ET could not independently verify the nature of the complaints or whether they had already been fully addressed.

“You can file a complaint against any edtech company with the council and they enforce their self-regulatory codes through a committee and the same is shared with affected companies for corrections. The idea of ​​the IEC is that self-regulation must be practiced in the spirit, otherwise it may lead to stricter polity by the government,” one of the sources said.

The government has been suspicious of the growing number of complaints against edtech startups, which also involve the mis-selling of loans or financing options for various courses offered by these platforms, the person added.


“The issue is also significant because Byju’s has become a household name and any action against the company is also not good news for other companies in the sector,” said another industry executive.

ET reported on June 30 that Byju is considering renaming WhiteHat Jr, which has reportedly come under scrutiny for some misleading ads.

Byju recently laid off at least 600 employees from group companies WhiteHat Jr and Toppr.

Byju’s, valued at $22 billion, has yet to close its latest $800 million funding round and its audited financial results have yet to be filed with the Registrar of Companies (RoC).

Raveendran, according to the company, recently completed investing $400 million, arranged via debt financing from financial institutions, into the company as part of the $800 million round.

On July 4, Byju’s announced that it would announce its latest audited financial statements within the next 10 days. Of the $800 million funding announced in March, it hopes to receive $250 million by August.

Raveendran is also looking to complete a potential acquisition of US edtech player 2 U for which it is reportedly preparing a $2.4 billion bid with funding from JP Morgan.

Last November, Byju’s closed a $1.2 billion term loan.

“I don’t see a lack of demand for any type of capital for Byju despite strong headwinds there… It’s also a good time for companies to differentiate themselves,” Raveendran told ET in May.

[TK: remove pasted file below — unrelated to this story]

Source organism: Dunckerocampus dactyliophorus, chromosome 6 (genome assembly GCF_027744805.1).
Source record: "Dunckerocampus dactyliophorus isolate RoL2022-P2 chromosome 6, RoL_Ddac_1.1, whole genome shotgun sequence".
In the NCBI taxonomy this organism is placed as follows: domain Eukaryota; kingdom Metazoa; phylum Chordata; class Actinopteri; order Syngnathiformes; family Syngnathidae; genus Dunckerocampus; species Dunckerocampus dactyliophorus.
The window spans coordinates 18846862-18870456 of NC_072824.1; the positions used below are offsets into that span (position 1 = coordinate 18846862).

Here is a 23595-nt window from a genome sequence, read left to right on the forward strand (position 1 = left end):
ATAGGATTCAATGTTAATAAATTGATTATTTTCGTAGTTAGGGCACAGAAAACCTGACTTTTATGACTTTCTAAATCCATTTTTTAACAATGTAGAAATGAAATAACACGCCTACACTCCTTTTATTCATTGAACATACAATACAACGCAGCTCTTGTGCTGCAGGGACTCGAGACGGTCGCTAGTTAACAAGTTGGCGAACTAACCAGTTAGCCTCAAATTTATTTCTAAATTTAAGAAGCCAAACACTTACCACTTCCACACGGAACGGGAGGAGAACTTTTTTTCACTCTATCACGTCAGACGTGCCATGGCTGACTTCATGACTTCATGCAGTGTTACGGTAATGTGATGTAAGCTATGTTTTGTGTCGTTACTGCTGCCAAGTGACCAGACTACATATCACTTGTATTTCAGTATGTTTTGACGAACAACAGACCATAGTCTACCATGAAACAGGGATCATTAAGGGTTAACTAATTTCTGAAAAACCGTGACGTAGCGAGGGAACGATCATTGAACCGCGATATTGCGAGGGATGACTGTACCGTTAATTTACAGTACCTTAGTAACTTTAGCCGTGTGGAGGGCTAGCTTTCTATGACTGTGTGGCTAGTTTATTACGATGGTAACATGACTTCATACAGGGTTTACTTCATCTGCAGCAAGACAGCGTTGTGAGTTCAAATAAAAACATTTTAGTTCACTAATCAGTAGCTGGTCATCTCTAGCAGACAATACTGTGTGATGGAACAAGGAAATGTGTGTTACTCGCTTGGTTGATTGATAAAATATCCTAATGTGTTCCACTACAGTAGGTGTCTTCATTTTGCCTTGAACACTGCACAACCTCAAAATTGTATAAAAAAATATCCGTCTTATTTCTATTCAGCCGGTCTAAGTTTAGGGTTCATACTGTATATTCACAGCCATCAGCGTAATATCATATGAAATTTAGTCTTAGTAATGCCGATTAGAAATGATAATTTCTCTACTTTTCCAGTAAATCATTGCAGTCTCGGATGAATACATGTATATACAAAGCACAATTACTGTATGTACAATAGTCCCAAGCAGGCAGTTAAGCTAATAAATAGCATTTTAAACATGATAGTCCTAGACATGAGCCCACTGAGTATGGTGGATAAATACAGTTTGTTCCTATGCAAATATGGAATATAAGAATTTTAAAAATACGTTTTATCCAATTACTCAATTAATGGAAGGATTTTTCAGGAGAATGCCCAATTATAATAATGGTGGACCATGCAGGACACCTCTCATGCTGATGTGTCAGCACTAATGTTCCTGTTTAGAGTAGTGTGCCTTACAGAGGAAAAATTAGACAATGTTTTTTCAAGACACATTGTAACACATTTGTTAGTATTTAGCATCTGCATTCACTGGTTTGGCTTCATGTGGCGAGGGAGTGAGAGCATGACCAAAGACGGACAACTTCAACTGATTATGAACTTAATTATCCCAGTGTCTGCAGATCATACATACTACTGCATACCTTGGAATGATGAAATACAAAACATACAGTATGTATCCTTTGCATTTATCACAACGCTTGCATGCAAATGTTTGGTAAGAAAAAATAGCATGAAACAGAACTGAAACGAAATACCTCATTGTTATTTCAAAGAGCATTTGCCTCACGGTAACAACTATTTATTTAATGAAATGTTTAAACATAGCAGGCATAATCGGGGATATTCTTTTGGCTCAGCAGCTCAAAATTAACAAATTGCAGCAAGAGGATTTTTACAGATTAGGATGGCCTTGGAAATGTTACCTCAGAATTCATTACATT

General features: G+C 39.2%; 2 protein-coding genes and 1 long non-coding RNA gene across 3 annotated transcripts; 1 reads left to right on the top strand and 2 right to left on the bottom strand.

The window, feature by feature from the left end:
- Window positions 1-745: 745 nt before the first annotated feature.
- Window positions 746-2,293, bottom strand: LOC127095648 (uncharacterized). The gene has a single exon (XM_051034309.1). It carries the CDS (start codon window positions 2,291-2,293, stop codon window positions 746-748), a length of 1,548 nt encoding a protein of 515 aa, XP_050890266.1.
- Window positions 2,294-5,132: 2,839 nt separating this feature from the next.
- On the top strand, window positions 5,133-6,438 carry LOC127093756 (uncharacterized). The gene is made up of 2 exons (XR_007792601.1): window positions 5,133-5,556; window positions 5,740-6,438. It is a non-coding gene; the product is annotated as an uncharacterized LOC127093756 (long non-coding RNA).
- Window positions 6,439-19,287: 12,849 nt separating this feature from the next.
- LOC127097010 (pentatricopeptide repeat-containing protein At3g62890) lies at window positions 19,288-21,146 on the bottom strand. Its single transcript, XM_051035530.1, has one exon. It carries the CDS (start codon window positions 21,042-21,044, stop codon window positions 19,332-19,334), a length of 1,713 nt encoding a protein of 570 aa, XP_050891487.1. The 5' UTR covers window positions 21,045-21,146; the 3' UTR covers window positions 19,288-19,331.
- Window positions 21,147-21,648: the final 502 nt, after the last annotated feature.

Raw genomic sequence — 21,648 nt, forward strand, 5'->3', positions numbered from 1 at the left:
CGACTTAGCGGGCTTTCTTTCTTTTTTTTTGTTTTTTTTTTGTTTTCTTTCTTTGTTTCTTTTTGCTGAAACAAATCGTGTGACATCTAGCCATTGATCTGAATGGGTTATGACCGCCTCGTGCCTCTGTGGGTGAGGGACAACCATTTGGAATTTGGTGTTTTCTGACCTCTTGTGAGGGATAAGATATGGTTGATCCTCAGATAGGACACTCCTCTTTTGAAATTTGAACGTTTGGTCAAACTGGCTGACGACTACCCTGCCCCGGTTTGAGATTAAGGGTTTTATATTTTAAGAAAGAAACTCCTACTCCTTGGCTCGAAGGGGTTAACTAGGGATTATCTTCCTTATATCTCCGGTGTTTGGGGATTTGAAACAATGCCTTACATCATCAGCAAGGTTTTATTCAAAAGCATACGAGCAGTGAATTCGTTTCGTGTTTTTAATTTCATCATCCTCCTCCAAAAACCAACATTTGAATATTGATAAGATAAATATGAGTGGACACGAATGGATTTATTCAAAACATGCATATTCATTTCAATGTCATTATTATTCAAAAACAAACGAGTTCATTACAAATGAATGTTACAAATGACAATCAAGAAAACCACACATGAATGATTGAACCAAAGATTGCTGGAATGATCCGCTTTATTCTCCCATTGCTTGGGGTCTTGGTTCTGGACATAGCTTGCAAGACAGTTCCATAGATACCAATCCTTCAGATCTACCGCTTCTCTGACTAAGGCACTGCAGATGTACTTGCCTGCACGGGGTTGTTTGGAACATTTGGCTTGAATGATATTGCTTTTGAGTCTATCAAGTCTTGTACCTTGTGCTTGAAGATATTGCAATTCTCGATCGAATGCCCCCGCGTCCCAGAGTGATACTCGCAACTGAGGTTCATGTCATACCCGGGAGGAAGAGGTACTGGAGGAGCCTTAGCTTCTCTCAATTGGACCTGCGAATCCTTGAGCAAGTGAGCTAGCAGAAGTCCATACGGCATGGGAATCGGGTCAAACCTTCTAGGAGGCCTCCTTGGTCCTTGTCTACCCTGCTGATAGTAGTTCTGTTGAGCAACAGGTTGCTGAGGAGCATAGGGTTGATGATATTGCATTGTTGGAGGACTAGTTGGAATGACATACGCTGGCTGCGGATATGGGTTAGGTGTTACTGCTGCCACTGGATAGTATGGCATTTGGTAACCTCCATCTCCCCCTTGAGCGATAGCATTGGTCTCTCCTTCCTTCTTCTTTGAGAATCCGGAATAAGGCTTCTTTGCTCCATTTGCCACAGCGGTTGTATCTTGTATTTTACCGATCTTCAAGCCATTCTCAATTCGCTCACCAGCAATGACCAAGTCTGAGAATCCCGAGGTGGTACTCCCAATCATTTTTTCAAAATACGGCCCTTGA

Over the past 12 to 18 months, Byju’s has spent around $2.5 billion on multiple acquisitions in India and overseas. Its acquisition of the Aakash Institute fitness center for nearly $1 billion was its biggest deal to date.

ET reported on July 4 that Byju’s cleared the necessary payments for the deal after an initial delay.

“Debt is one of the most effective ways to raise capital if you have a proven track record of raising or financing your clients. They are partners who have been with us for three or four years,” Raveendran said during the interview in May.

There was a 37% drop in venture capital funding for startups in India in the June quarter compared to the March quarter, ET reported on July 4.

ET previously reported that Unacademy co-founder Gaurav Munjal told his team they needed to drastically cut costs and turn cash flow positive while his senior management, including the founders, took a pay cut. and closed verticals that did not find a product. market fit.

In February, Byju’s said it planned to invest $200 million to develop tuition centers in 200 cities. Rivals Unacademy and Vedantu are also growing offline.